Lynn Rosen’s Goldor $ Mythyka: A Hero Is Born is filled with charisma, and little else. Though based on the true story of Roger Dillon and Nicole Boyd, Rosen chooses to ignore the recessionary implications of their action or the dreams and aspirations of two low-level would-be thieves, and instead latches on to the fact that the two apparently enjoyed playing D&D in their free-time. Getting further from the truth, Rosen takes some postmodern liberties with the story, unnecessarily splitting it up between the past, present, and future (“Flashback in a flashback,” shouts the giddy narrator at one point)–most likely hoping to distract from the fact that she’s not really communicating all that much with the plot. It says a lot that the strongest part of the production is Bobby Moreno’s energetic performance as the wisecracking dungeon master . . . and also that, for some reason, Rosen has chosen to make this DM into a DJ; there’s nothing wrong with a fractured fairy tale, mind you, but there isn’t even a moral here, and the play’s niggling loose thread–a mysterious, role-playing Boy (Bubba Weiler) who keeps popping up–is severed by the play’s curtain just before it gets a chance to tie things together.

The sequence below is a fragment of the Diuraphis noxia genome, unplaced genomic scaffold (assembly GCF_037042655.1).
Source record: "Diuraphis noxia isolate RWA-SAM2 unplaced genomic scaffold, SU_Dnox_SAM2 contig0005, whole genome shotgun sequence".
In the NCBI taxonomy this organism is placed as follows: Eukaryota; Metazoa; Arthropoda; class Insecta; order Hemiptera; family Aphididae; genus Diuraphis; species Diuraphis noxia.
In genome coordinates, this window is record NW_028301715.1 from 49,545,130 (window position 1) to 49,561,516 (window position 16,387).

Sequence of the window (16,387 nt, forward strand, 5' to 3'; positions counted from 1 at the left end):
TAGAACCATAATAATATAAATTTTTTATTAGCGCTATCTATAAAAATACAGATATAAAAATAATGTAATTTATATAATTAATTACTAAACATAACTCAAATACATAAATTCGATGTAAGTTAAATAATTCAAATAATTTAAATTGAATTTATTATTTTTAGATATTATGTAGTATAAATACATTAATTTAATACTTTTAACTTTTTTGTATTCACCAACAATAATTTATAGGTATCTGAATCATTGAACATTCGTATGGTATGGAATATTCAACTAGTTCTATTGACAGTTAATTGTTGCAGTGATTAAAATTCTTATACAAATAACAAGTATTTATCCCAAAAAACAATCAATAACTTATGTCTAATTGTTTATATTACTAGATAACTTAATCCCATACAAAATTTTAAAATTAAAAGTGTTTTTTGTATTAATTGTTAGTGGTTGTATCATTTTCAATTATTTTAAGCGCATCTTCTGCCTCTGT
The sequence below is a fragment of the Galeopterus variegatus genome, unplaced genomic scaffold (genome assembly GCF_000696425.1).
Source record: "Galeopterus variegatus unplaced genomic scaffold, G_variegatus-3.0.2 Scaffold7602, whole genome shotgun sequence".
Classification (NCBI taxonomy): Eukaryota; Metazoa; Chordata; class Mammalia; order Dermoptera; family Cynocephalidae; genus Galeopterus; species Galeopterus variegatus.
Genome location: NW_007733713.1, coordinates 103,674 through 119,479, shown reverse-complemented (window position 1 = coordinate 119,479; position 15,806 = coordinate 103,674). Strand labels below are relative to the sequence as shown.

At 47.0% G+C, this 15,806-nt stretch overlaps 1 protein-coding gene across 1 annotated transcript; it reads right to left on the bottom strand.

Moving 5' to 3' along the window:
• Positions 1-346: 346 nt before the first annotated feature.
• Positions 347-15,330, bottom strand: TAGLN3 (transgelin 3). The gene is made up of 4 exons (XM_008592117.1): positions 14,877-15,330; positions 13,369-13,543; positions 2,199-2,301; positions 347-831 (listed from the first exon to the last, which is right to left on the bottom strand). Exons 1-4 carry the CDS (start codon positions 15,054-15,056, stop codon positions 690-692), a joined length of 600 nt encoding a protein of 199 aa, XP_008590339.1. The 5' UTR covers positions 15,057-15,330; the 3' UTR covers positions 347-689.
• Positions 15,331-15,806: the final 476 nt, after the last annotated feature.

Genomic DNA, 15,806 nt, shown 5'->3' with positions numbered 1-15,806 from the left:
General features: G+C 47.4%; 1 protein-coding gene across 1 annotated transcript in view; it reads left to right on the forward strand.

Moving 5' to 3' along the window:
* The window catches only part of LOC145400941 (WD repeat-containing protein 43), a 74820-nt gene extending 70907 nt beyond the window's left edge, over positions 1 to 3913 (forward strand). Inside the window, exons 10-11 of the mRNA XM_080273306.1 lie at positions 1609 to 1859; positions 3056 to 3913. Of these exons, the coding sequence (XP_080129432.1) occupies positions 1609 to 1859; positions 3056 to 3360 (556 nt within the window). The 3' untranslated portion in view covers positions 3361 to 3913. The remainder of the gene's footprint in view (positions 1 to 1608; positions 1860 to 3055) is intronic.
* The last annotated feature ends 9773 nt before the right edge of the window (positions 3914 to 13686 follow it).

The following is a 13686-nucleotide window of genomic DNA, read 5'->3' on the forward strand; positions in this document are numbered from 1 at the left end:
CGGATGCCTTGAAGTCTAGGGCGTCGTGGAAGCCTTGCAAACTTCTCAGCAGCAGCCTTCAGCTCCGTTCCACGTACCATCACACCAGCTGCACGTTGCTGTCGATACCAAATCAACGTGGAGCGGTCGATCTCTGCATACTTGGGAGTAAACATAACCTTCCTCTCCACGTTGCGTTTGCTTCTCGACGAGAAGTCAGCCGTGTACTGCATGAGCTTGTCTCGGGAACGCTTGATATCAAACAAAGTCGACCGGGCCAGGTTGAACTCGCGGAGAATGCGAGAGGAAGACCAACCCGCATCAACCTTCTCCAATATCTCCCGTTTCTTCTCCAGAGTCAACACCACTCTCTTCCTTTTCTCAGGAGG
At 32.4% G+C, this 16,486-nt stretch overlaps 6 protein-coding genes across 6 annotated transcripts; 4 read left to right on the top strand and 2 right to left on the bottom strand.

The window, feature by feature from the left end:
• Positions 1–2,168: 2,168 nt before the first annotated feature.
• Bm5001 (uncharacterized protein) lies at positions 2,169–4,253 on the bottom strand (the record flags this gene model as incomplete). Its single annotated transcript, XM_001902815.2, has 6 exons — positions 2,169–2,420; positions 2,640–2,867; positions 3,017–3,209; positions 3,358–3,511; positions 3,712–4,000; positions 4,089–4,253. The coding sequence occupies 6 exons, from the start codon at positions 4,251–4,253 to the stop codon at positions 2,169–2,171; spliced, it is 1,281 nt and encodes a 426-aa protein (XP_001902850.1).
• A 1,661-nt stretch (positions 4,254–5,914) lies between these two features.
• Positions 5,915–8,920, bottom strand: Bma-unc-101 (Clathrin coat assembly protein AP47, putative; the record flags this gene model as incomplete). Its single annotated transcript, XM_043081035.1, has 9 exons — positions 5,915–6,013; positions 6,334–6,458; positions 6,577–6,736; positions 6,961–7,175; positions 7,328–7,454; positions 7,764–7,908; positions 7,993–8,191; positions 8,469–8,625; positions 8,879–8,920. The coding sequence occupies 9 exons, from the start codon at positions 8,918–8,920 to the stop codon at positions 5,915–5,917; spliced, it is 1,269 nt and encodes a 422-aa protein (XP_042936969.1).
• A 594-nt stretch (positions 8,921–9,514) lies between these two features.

For the first time, a New Georges production feels as if the substance has been overwhelmed by the style, and perhaps their decision to premiere a twenty-minute fragment back in 2011 left the creative team feeling locked in to what was, at the time, a lively and experimental side-quest. No offense to director Shana Gold, but it’s never clear what the interpretive dance breaks have to do with anything, and although Jenny Seastone Stern’s Mythyka and Garrett Neergaard’s Goldor have been with this production since the beginning, they don’t exactly appear to have much chemistry together, save for an explicit dislike for their mundane jobs. In Stern’s case, there’s at least cause for this, with Rob Leo Roy acting as a lecherous boss, and Kristin Griffith coming across as exactly the sort of scolding parental figure a teenager would want to rebel against; Neergaard gets the short end of the wand, however, and remains inscrutable throughout the play: worse, just as you’re about to feel sorry for the depths of his awkwardness, he gets all violent, thereby justifying every negative thing ever said against a loner.
As with her recent Apple Cove, the work at least leaves you feeling confident that Rosen could be a talented playwright, if only she weren’t so easily distracted by a wont to pull off every narrative style simultaneously. After all, as those who have served as a dungeon master understand, too much freedom comes with a price.